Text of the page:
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Monday, July 13, 2009
Radio Interview with FM Liberman: Javier Solana leaving by end of year-attempting to leave a legacy

Interview with FM Liberman 13 July 2009
"peace cannot be forced upon anyone; peace must be built."
Translation provided by Minister of Foreign Affairs

Avigdor Liberman in an interview on Reshet Bet (Radio Two) on the program
Haboker HaZeh (This Morning)

Aryeh Golan: We have with us this morning Minister of Foreign Affairs
Avigdor Liberman. Good morning, sir.
Minister Avigdor Liberman: Good morning.

Golan: So, in addition to the massive, continuous, nonstop American pressure
to halt all construction in [West Bank] settlements, Europe is now
proposing, through

Javier Solana, that the U.N. unilaterally announce the establishment of a
Palestinian state, should the negotiations between Israel and the
Palestinians fail. It would seem that all your visits to Europe, and the
Prime Minister's visits, and all the talks you held, have not had any effect
on the person in charge of the EU's foreign policy, and he is now talking
about a double agreement.

Minister Liberman: Actually, I don't think this truly represents the stand
taken by the European Union. I think the statement should be construed in
the context of a very human situation. Javier Solana is about to retire, he
will be leaving his position by the end of the year, someone else will
replace him. Like anyone else in a similar situation, he too is attempting
to make a few statements, to leave a legacy, to be remembered for some
unique accomplishment. But when push comes to shove, everyone knows that the
existing agreements in this region were never achieved by coercion but only
by direct communication between the two parties. We have the successful
precedents of the peace with Egypt and peace with Jordan, both of which were
achieved only by direct talks between the two parties. Therefore we hold on
to the concept that peace cannot be forced upon anyone; peace must be built.
It is up to us to build peace, it cannot be achieved by coercion.

Golan: So what you are saying is that neither the United States nor Europe
will support such a forced solution.

Minister Liberman: Only recently we heard President Obama speaking in great
detail about the conflict in the Middle East, and he too said that there is
no substitute for direct talks between Israel and the Palestinians, and that
nothing can be accomplished by coercion. So far our entire policy and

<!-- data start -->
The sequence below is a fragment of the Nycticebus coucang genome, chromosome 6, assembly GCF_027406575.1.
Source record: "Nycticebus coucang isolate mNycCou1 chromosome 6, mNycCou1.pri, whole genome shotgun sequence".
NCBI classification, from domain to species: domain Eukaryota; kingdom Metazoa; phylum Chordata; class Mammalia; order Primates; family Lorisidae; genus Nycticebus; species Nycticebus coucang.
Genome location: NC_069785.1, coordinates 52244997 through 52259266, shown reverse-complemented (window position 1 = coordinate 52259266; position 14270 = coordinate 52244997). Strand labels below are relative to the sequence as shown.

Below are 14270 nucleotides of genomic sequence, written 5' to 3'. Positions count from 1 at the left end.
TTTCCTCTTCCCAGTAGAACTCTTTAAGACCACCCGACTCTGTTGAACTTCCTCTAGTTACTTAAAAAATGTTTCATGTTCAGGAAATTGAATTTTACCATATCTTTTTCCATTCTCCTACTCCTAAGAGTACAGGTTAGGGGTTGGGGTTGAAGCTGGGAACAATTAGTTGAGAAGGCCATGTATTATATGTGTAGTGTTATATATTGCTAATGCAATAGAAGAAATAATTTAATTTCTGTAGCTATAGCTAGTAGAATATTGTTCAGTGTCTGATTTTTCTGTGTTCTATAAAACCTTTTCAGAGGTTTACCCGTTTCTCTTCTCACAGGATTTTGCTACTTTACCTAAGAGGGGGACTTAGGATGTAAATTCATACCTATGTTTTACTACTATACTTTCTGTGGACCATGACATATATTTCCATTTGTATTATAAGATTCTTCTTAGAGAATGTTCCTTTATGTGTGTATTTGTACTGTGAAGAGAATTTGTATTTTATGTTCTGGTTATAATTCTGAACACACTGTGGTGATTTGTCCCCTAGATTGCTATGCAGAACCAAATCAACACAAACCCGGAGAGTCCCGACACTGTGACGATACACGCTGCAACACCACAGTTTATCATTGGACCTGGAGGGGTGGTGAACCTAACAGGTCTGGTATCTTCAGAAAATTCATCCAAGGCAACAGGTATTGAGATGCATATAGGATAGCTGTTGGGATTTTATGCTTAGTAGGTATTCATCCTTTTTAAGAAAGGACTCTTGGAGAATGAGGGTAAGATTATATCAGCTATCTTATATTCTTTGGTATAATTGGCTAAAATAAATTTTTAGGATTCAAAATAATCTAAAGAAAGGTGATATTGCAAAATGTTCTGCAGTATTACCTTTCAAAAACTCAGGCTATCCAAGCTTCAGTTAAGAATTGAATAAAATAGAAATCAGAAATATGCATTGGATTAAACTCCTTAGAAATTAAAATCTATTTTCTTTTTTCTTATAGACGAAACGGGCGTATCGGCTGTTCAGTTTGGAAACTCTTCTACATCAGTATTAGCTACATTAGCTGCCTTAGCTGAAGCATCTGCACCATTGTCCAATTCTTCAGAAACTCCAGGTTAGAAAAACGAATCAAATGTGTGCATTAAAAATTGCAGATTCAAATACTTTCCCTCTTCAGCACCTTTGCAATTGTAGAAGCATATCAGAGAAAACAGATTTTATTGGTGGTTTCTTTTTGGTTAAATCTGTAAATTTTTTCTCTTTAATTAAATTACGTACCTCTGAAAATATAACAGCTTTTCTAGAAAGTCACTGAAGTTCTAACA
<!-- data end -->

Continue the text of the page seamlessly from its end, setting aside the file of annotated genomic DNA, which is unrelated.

practice in our dealings with the UN and Europe have been based on this
concept. Therefore I repeat that, with all due respect to Solana, his
statement was the type one makes before retiring or stepping down; one
should not read too much into it.

Golan: In fact we're waiting to say to him, "Goodbye, Javier".

Minister Liberman: We're not waiting for anyone, we do not get involved,
especially not in what happens in the European parliament; there have been
elections there and there will be significant changes. However, what is
interesting in this context are Abu Mazen's statements. Here we are
witnessing an interesting case: the more Abu Mazen's authority and
legitimacy decline, the more he increases his demands and the more rigid he
becomes in his attitude.

Golan: You're referring to the statement that the Palestinians will not give
up on the issue of the right of return.

Minister Liberman: I'm referring to everything, to his entire speech. First
and foremost one has to understand the basis for Abu Mazen's legitimacy.
After all, when we signed an agreement with the Palestinian Authority, we
signed it with an administration that represents all Palestinians. Today you
have Fatah-land in Judea and Samaria and Hamastan in Gaza. And who exactly
does Abu Mazen represent? Only half the people, at best.

Golan: In that case, you'd have to say Hamas is the representative, because
they won the last elections.

Minister Liberman: I said neither is representative. We will never make a
deal in which, as it were, we pay full price for an asset but receive only
half an asset.
The other point that is important to understand is that, according to the
Palestinian Constitution, in the second half of 2009 there should have been
elections here.

Golan: Is it desirable for us that they hold elections? You know what was
the outcome of the last elections.

Minister Liberman: I don't see elections as happening even in the second
half of 2010. But whether you adhere to the constitution of the Palestinian
Authority that you represent or not - if you're in power without elections,